By Layli Foroudi
(Reuters) – Analysis based on a Reuters report that French police penalize people at a higher rate in areas with the highest immigrant populations based on a look at some police fine data and the number of police fines. number of immigrants and their children. French law severely limits the collection of data about race or ethnicity.
For its country analysis, Reuters used ministerial-level immigrant population data from France’s official statistics agency. This data is considered immigrant for any foreign-born person who holds a foreign nationality even if they have already been naturalized. Reuters compared this data with the number of pandemic-related fines issued by the Interior Department in each department between mid-March and mid-May 2020.
In the five areas with the highest immigrant density – 19% of the population or more – police issued nearly 26 fines per 1,000 people during the COVID-19 lockdown from March to May 2020. That rate is 54% higher than elsewhere, where police fines nearly 17 people per 1,000.
Reuters submitted a freedom of information request for national data on non-COVID-related fines. The responsible administrative body accepted the request in August, but the Interior Ministry did not provide information and declined to say why. Reuters has asked the Paris Administrative Court to force the Interior Ministry to comply with the data disclosure order.
For Paris, Reuters looked at figures from government think tank France Strategie, which used 2017 census data to calculate the county-level percentage of children and adults aged 25 to 54 with non-European emigrant origin. France Strategie’s analysis counts children in immigrant households. For the older group, it measures people born in a non-European country and without French citizenship, even after naturalizing. Reuters compared those numbers with the number of pandemic-related fines at the county level between 2020 and 2021 that it obtained through a freedom of information request. (Country data has been made public.)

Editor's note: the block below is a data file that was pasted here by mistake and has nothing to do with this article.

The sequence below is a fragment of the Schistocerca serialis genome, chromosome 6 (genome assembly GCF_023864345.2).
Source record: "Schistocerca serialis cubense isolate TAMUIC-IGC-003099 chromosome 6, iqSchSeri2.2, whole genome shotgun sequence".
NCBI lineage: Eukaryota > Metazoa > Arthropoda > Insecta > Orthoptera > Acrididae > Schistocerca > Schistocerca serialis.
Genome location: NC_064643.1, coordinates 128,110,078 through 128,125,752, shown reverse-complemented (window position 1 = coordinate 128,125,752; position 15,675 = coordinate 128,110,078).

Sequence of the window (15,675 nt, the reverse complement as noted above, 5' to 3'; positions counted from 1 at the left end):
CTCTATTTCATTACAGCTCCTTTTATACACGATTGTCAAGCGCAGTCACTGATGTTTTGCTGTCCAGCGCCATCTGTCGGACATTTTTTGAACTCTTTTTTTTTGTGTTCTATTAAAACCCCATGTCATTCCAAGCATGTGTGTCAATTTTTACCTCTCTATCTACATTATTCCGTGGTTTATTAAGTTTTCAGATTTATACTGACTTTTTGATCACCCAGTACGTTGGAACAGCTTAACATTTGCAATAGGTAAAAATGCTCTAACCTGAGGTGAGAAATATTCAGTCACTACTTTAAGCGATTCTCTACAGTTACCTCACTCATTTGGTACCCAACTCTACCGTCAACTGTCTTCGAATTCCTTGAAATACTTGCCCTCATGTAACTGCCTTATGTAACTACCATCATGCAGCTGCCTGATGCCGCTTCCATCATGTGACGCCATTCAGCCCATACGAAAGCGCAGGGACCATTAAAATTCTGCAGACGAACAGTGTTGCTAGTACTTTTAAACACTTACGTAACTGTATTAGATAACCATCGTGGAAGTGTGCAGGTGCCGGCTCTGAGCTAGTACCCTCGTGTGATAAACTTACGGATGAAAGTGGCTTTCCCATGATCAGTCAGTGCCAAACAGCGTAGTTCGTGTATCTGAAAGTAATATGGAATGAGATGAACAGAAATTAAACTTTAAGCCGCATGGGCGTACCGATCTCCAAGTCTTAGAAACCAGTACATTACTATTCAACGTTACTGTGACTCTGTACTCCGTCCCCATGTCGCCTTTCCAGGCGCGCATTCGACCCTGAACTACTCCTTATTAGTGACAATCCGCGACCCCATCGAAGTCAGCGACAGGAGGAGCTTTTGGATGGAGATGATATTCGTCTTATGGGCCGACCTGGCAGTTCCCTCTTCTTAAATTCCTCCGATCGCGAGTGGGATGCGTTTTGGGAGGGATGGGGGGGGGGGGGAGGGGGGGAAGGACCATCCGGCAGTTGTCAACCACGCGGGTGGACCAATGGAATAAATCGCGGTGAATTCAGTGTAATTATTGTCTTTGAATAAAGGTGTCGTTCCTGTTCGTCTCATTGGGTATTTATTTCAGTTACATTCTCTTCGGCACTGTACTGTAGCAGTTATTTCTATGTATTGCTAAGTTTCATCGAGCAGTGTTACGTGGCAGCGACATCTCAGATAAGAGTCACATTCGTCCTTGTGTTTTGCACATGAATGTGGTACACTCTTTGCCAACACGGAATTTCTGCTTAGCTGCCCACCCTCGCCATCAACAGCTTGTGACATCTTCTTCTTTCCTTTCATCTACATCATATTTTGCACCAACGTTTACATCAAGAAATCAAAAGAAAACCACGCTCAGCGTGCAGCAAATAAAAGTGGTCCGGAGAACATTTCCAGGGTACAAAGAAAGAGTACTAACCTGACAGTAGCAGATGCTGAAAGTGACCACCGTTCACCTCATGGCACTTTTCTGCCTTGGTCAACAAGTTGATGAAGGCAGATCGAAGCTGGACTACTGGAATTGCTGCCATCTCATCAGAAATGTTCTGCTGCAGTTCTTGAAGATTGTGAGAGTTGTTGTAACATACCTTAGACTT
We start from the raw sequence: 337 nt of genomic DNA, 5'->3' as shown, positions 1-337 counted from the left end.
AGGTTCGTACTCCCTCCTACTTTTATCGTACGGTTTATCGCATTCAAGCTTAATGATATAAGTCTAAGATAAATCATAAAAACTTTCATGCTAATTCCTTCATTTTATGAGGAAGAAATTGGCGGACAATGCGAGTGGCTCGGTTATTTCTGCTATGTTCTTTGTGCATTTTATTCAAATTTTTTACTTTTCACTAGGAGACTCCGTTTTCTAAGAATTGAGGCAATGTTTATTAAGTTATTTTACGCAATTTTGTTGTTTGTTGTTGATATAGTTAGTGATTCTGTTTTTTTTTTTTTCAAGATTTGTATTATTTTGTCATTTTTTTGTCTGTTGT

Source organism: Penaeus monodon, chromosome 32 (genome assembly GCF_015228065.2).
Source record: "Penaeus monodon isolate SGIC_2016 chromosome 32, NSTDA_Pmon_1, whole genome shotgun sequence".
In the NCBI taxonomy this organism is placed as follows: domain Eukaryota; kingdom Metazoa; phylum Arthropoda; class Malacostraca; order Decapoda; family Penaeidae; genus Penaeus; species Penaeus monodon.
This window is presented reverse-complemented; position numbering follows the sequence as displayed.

That shows that the Paris police tend to fine people at a higher rate in the five districts with the highest percentage of non-European residents. In those counties, residents of African-European descent make up at least 26% of the population under the age of 18 and 16% of the adult population, according to France Strategie data. The police issued 58 fines per 1,000 inhabitants in those counties. Across 15 other counties, the rate is close to 42 fines per 1000 inhabitants.
There are notable anomalies: Paris’s 8th arrondissement, home to the famous Champs Elysees shopping boulevard, has the highest fine rates despite its relatively small minority population.
Patrick Simon, who focuses on demographics and discrimination at France’s Institute for Demographic Research, reviewed Reuters’ methodology. He said the higher concentration of COVID-related fines in areas with more immigrant populations could be explained by a variety of factors. Ethnic profiling is one possibility, he said. Others include greater police activity in minority areas. Another reason is that urban areas have smaller homes that give young people more reasons to spend time outdoors.